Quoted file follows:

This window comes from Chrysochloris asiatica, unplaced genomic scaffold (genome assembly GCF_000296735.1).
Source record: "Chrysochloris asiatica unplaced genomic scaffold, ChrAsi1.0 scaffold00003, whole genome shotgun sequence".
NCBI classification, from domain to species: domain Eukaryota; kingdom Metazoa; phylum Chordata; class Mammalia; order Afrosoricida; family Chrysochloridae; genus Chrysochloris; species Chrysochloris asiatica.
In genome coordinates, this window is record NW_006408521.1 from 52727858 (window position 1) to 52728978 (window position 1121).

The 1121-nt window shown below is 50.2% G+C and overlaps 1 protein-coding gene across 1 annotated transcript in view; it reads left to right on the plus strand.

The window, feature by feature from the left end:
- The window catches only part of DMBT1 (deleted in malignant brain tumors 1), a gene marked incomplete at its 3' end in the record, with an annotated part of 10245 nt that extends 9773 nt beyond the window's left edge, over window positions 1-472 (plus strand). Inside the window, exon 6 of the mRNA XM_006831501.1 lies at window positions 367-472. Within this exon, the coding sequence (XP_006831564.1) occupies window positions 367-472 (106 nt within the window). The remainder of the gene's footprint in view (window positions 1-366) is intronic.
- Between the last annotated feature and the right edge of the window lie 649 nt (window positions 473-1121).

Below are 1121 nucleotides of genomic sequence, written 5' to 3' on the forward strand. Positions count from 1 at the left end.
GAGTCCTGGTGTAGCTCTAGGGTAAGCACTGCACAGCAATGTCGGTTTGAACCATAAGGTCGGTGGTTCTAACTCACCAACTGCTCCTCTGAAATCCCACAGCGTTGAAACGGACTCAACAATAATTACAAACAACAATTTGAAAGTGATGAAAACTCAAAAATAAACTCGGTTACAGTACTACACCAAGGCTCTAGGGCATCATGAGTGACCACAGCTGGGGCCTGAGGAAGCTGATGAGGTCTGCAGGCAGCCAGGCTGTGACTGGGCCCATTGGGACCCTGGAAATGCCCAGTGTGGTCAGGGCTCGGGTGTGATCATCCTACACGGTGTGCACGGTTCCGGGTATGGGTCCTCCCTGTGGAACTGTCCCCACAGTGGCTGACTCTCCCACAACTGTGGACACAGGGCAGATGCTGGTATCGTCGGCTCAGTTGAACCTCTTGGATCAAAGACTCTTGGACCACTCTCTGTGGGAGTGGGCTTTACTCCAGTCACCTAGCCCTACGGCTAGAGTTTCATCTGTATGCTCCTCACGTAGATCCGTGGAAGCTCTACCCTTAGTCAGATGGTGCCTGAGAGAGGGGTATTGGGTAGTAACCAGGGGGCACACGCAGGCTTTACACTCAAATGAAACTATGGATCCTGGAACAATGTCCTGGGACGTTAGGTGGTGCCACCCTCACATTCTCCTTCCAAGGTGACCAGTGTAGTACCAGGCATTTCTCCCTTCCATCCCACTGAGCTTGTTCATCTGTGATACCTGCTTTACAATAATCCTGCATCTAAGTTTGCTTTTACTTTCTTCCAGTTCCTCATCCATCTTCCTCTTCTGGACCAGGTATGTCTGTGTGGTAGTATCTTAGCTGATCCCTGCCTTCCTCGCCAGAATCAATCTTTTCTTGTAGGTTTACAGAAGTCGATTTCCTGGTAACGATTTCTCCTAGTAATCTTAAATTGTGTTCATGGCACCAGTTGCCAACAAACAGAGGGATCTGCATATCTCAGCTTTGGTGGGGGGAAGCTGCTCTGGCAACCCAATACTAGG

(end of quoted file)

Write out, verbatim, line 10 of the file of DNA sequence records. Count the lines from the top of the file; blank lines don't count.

GAGTCCTGGTGTAGCTCTAGGGTAAGCACTGCACAGCAATGTCGGTTTGAACCATAAGGTCGGTGGTTCTAACTCACCAACTGCTCCTCTGAAATCCCACAGCGTTGAAACGGACTCAACAATAATTACAAACAACAATTTGAAAGTGATGAAAACTCAAAAATAAACTCGGTTACAGTACTACACCAAGGCTCTAGGGCATCATGAGTGACCACAGCTGGGGCCTGAGGAAGCTGATGAGGTCTGCAGGCAGCCAGGCTGTGACTGGGCCCATTGGGACCCTGGAAATGCCCAGTGTGGTCAGGGCTCGGGTGTGATCATCCTACACGGTGTGCACGGTTCCGGGTATGGGTCCTCCCTGTGGAACTGTCCCCACAGTGGCTGACTCTCCCACAACTGTGGACACAGGGCAGATGCTGGTATCGTCGGCTCAGTTGAACCTCTTGGATCAAAGACTCTTGGACCACTCTCTGTGGGAGTGGGCTTTACTCCAGTCACCTAGCCCTACGGCTAGAGTTTCATCTGTATGCTCCTCACGTAGATCCGTGGAAGCTCTACCCTTAGTCAGATGGTGCCTGAGAGAGGGGTATTGGGTAGTAACCAGGGGGCACACGCAGGCTTTACACTCAAATGAAACTATGGATCCTGGAACAATGTCCTGGGACGTTAGGTGGTGCCACCCTCACATTCTCCTTCCAAGGTGACCAGTGTAGTACCAGGCATTTCTCCCTTCCATCCCACTGAGCTTGTTCATCTGTGATACCTGCTTTACAATAATCCTGCATCTAAGTTTGCTTTTACTTTCTTCCAGTTCCTCATCCATCTTCCTCTTCTGGACCAGGTATGTCTGTGTGGTAGTATCTTAGCTGATCCCTGCCTTCCTCGCCAGAATCAATCTTTTCTTGTAGGTTTACAGAAGTCGATTTCCTGGTAACGATTTCTCCTAGTAATCTTAAATTGTGTTCATGGCACCAGTTGCCAACAAACAGAGGGATCTGCATATCTCAGCTTTGGTGGGGGGAAGCTGCTCTGGCAACCCAATACTAGG